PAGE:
For Unelavnhi, the Great Spirit

Abigail M. Woods

Before god moved into the Americas
Built his white brick house and burned crosses
In our neighbors yards, the Cherokee’s worshipped
Here. The rise and fall of the Appalachians,
The colossal peaks of the Great Smokies,
The plentiful and green gullies and valleys.
There are still bones were my ancestors lay,
Under your plantations and your highways,
Under your malls and your domesticated feet,
Are the flattened mounds of unrestful souls.
In the spring, I imagine you can still hear
Their stomps, their prayers, their turtle shells shaking
From their feet with the beat. The Cherokee’s were
Not meant to be sedentary. I think that’s why
I long for exploration. They had the earth to worship,
To wander, to love. I imagine if I laid down on this
Grassy slope, the trees would stretch their
Roots to my arms, hold my hands as they
Washed me in the thick dirt of the Mother.
This is where I belong – in the light of the day,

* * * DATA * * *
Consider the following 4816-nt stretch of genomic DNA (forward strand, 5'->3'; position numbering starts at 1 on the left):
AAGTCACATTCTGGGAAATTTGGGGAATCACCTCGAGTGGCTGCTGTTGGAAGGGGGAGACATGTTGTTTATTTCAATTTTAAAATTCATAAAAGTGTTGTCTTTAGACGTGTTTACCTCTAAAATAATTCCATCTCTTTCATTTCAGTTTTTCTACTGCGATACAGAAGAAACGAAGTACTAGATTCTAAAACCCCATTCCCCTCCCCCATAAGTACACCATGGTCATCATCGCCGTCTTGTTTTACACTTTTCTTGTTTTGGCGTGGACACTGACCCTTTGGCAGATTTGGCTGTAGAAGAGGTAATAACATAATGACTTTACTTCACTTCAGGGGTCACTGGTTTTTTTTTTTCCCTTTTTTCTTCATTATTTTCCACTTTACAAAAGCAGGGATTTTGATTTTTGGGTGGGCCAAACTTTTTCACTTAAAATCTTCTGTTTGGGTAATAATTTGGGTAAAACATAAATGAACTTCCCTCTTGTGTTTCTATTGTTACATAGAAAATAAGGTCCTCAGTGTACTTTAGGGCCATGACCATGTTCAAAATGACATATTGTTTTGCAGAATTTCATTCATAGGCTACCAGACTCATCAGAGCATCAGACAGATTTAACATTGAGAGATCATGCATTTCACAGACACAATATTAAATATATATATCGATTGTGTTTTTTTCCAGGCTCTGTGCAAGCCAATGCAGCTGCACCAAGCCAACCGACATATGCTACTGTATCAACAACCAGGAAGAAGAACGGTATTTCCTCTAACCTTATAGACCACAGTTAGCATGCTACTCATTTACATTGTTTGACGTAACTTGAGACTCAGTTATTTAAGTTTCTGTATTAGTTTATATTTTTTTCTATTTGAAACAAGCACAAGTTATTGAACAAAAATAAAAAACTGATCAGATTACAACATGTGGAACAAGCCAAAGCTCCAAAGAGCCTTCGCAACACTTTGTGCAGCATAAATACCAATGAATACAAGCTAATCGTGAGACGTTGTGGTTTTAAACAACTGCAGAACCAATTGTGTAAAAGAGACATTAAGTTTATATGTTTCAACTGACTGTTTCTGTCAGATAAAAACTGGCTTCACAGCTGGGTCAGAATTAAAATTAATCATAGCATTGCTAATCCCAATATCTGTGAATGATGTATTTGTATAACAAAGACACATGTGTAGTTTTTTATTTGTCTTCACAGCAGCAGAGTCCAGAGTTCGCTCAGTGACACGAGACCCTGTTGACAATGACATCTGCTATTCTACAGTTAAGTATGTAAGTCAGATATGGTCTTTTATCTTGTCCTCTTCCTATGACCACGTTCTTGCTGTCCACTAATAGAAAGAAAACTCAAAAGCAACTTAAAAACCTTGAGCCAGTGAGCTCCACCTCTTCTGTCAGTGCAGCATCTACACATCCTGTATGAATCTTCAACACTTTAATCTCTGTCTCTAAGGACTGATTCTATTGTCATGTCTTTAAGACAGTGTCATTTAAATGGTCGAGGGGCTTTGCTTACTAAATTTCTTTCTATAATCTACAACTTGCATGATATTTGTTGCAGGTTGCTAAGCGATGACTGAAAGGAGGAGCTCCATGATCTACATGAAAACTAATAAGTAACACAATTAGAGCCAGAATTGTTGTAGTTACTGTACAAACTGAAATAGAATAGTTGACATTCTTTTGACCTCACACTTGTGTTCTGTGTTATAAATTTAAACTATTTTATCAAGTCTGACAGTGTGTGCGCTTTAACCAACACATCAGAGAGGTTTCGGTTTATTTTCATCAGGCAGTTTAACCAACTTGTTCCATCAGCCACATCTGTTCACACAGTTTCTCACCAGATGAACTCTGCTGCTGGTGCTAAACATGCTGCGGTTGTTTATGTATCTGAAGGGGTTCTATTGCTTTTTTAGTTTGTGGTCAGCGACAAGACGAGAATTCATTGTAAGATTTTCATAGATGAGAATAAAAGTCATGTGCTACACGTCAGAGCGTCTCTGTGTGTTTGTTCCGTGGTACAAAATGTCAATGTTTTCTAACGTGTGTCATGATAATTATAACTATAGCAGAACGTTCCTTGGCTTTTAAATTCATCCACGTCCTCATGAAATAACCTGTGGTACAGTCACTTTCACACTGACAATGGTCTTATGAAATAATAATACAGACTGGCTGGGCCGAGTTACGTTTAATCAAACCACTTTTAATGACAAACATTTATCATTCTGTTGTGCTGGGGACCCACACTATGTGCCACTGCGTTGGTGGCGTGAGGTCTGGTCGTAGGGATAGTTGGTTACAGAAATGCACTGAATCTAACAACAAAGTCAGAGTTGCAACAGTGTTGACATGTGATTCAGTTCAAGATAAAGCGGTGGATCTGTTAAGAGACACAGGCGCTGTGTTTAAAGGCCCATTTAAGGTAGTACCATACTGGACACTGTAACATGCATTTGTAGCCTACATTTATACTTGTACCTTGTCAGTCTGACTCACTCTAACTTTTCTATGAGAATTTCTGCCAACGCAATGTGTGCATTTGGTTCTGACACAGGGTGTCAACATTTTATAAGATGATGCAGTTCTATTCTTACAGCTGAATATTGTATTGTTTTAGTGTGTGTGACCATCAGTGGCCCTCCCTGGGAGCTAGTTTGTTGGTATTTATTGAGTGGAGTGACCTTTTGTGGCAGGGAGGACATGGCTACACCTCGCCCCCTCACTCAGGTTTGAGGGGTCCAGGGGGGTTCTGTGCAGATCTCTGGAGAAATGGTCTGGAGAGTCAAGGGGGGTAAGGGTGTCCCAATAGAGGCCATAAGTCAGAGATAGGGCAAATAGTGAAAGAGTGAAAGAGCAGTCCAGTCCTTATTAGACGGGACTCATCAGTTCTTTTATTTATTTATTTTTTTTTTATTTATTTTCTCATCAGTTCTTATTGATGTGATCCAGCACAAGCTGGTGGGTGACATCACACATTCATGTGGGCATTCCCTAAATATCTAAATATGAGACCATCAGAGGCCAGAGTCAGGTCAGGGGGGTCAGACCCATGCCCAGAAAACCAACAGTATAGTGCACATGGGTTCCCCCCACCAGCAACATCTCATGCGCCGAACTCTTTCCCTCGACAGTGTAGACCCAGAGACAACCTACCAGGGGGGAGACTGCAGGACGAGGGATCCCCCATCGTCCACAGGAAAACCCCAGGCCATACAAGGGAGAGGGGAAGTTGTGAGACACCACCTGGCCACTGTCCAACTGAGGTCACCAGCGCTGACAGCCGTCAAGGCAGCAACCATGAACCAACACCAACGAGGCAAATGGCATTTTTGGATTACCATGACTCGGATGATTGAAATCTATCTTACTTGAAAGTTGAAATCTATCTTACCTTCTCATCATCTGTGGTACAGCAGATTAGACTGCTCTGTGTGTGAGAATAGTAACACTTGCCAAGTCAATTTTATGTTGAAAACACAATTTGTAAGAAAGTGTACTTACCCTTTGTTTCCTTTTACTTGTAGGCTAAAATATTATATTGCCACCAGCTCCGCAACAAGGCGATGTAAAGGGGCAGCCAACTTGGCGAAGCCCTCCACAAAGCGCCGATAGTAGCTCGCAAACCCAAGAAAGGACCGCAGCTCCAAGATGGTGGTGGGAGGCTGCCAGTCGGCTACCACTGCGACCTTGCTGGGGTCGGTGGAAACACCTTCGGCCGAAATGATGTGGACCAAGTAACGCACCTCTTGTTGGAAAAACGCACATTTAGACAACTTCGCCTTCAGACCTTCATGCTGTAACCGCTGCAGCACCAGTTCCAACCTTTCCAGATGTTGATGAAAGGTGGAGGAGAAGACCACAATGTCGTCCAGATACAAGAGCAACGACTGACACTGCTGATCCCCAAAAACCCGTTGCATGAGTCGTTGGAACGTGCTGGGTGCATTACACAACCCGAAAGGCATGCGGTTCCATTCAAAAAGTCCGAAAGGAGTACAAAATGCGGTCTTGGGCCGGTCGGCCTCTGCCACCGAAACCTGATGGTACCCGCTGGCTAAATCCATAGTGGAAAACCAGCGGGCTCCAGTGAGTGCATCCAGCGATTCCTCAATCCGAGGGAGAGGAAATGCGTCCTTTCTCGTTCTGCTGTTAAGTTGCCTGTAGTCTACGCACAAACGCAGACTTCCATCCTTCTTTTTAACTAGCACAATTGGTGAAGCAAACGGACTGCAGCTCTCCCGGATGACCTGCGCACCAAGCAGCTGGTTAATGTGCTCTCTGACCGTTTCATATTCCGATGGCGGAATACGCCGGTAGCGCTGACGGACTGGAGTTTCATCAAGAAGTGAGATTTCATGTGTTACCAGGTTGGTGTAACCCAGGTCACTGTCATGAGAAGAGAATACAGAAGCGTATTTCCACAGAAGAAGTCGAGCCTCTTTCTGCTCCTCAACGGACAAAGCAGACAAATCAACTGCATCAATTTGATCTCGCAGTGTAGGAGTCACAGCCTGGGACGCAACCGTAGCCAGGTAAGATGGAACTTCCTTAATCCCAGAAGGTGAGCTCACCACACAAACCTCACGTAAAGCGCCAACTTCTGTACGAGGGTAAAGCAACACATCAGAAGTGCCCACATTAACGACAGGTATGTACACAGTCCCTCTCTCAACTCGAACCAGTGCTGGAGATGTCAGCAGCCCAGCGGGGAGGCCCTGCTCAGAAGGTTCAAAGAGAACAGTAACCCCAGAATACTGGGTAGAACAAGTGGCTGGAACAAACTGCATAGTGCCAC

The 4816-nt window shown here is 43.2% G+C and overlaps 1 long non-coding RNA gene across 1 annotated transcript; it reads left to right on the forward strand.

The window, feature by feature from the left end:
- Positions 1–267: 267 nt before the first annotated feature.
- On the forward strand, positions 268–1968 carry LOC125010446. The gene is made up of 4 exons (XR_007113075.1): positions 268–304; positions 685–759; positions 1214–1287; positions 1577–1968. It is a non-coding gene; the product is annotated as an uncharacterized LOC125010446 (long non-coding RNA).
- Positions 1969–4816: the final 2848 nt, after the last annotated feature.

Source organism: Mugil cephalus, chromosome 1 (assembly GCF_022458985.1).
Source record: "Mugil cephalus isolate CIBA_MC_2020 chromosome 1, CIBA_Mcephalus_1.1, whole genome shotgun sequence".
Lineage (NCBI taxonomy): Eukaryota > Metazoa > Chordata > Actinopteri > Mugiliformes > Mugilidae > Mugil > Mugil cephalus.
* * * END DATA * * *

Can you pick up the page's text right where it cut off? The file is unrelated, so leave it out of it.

Under the same skies my people once followed,
But I will not stay.

From the massive oak trees who’s century old
Roots dig into the ground deeper than the
Stakes of my tent could ever fathom, from
The silver and turquoise fingers that plant
My gardens and beg for them to yield their
Peppers, from the crackle and pop of my kitchen
When there are ten people between me and the
Door. I can hear them
Iyuno unelavnhi wadiyi nasgi nanahwunvgi,
nasgi hawinaditly duyugodv nahnai.

If the creator put it there,
It is in the right place.


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Bridge the Distance: An Oral History of COVID-19 in Poems Copyright © 2021 by Abigail M. Woods is licensed under a Creative Commons Attribution 4.0 International License, except where otherwise noted.

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